FAYETTEVILLE — The renovation to Block Avenue has so far resulted in mostly cries of dismay from City Council members who are asking the city’s planning and transportation officials to scramble with new parking and travel lane options by as early as Monday.
“I’m just concerned that this was a poorly planned design and we didn’t show enough concern when we designed this, and just rushed through,” said Matthew Petty, a council member from Ward 2 who serves on the city’s transportation committee.
The committee asked the Engineering Department to come up with new design options for the remaining part of the street between Spring Street and the downtown square. The block between Dickson and Spring streets is nearly complete.
Even though traffic and planning officials have been essentially sent back to the drawing board to offer up other parking and travel lane solutions, work on the street is not expected to stop, said Brown.
“We can still build sidewalks and that sort of thing. The parking and planting areas wouldn’t be built until later anyway,” said Chris Brown, city engineer.
The committee expressed the most concern for the part of the street between Dickson and Spring. This section of street has rear-in angle parking on one side and parallel parking on the other side of the street, making for an 11-foot-wide travel lane, assuming everyone parks correctly, said Brown.
“I think we’ll be revisiting this,” said Bobby Ferrell, councilman from Ward 3, and who leads the street committee.
At the intersection of Block Avenue and Spring Street, traffic designers opted for a raised intersection with the travel lane jogging slightly off center, as traffic-calming device. This too, has raised concern, said Ferrell, who believes the intersection could make for a tight squeeze with emergency vehicles such as fire engines.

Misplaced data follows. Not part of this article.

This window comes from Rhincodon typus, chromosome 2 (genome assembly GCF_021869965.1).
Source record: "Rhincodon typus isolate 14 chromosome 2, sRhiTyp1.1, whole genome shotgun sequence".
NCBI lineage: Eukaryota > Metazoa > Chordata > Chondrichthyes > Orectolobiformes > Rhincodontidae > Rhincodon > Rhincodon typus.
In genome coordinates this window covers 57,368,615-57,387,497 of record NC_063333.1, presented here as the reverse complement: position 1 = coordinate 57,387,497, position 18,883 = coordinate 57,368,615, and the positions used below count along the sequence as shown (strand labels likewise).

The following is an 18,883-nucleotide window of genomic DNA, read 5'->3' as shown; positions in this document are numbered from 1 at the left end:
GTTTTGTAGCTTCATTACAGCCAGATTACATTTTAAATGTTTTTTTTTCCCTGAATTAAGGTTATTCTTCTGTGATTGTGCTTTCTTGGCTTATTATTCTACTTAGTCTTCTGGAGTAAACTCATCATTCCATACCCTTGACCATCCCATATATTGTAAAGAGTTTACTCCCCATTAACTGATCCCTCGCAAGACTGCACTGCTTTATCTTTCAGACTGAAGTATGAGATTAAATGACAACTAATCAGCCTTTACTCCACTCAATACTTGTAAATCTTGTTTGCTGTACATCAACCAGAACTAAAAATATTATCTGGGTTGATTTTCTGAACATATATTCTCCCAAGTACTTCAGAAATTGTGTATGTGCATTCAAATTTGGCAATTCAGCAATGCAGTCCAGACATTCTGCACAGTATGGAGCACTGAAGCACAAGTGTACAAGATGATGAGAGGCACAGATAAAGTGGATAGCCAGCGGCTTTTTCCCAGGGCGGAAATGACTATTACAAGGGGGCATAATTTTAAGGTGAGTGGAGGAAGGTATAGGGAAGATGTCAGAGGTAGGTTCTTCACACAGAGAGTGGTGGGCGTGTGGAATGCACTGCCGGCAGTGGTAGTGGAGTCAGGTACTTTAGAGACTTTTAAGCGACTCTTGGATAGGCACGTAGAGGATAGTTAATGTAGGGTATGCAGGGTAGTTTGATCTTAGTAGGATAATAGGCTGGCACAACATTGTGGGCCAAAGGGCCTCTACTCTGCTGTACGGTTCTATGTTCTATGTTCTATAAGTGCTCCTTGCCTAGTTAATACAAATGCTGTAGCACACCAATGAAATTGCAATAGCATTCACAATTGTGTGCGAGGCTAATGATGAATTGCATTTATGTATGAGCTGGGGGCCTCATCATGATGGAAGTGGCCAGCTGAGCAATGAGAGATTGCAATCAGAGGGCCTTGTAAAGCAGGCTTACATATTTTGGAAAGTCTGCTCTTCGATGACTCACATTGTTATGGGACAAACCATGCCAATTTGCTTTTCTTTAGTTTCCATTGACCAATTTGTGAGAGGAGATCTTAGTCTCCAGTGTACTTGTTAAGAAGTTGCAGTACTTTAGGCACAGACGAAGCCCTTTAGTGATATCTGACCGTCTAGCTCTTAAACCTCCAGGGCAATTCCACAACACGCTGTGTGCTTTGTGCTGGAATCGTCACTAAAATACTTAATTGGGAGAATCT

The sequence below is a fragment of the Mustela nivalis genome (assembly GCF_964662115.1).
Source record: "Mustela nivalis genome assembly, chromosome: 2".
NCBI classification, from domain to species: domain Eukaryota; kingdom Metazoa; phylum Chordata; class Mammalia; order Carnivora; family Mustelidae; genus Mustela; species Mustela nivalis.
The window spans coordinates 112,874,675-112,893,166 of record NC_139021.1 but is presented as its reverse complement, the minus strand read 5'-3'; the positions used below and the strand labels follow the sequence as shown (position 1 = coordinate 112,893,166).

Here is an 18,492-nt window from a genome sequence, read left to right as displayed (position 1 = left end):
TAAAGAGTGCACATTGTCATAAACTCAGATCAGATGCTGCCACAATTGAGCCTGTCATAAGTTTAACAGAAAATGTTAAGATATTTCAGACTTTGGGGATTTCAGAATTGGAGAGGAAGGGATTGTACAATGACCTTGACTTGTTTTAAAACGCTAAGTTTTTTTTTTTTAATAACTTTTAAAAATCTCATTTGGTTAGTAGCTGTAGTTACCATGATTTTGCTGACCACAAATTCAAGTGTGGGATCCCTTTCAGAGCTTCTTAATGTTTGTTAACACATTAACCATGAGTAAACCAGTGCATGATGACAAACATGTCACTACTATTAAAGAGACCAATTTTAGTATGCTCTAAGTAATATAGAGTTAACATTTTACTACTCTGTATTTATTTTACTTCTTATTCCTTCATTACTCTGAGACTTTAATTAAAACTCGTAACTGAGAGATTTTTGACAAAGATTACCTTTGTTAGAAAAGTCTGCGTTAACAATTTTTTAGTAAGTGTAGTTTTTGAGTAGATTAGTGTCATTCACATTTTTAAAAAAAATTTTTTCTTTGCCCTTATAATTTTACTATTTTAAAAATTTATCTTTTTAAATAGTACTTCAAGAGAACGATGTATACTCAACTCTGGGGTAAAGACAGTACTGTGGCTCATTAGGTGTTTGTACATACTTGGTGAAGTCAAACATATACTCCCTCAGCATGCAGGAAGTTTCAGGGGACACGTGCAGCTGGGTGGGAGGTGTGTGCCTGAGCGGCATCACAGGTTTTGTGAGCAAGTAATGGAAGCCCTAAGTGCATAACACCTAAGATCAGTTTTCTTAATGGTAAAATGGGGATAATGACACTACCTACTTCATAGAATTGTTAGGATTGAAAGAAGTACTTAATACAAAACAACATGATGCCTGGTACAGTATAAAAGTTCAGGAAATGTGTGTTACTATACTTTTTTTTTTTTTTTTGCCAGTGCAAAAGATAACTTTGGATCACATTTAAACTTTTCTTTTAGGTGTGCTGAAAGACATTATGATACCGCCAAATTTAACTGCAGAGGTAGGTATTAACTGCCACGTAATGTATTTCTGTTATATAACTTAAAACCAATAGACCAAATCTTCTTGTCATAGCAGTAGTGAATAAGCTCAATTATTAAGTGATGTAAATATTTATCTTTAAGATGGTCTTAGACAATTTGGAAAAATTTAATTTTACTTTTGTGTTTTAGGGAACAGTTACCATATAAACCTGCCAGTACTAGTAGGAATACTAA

Test drives have shown fire engines can make it, albeit slowly, said Brown. However, making the turn from Spring Street onto Block Avenue is tight and some of the planting area intended for the intersection will have to be paved to accommodate the wide turns of emergency vehicles.
Petty also took issue with rear-in angle parking because if vehicles back up all the way to the curb, much of the back-end of the car or truck is hanging over the new 9-foot-wide sidewalk, which he says takes space away from pedestrians. Brown countered the cars aren’t taking away any more of the sidewalk than the new tree wells.
“I have to be honest, I’m not very satisfied with that answer,” Petty dryly remarked.
“We basically just made those sidewalks four or five feet wide, and that’s essentially what we didn’t want,” he said.
Mike Johnson, associate vice chancellor for the physical plant at the University of Arkansas, recommended simply removing the half-dozen parallel parking spaces from the street, giving drivers and parkers more breathing room.
“I think the committee is being too hard on itself right now,” Johnson said, as the traffic committee bounced around several ideas such as introducing two-way traffic on the street, a strong deviation from what’s been planned.
The plan to renovate Block Avenue’s streetscape had several key concepts at its core: Slowing vehicular traffic, making the street more friendly to pedestrians and increasing available parking. All of these ideas have been met, but the solution is just not sitting well with the public or council members.
“I have not had a single person who likes this, with the exception of one person,” Ferrell said.
“I think when it comes to this project, we had all the right goals, in mind, but we ended up missing the mark, said Petty.
“We’ve turned it into a parking lot that’s difficult to maneuver around,” he said.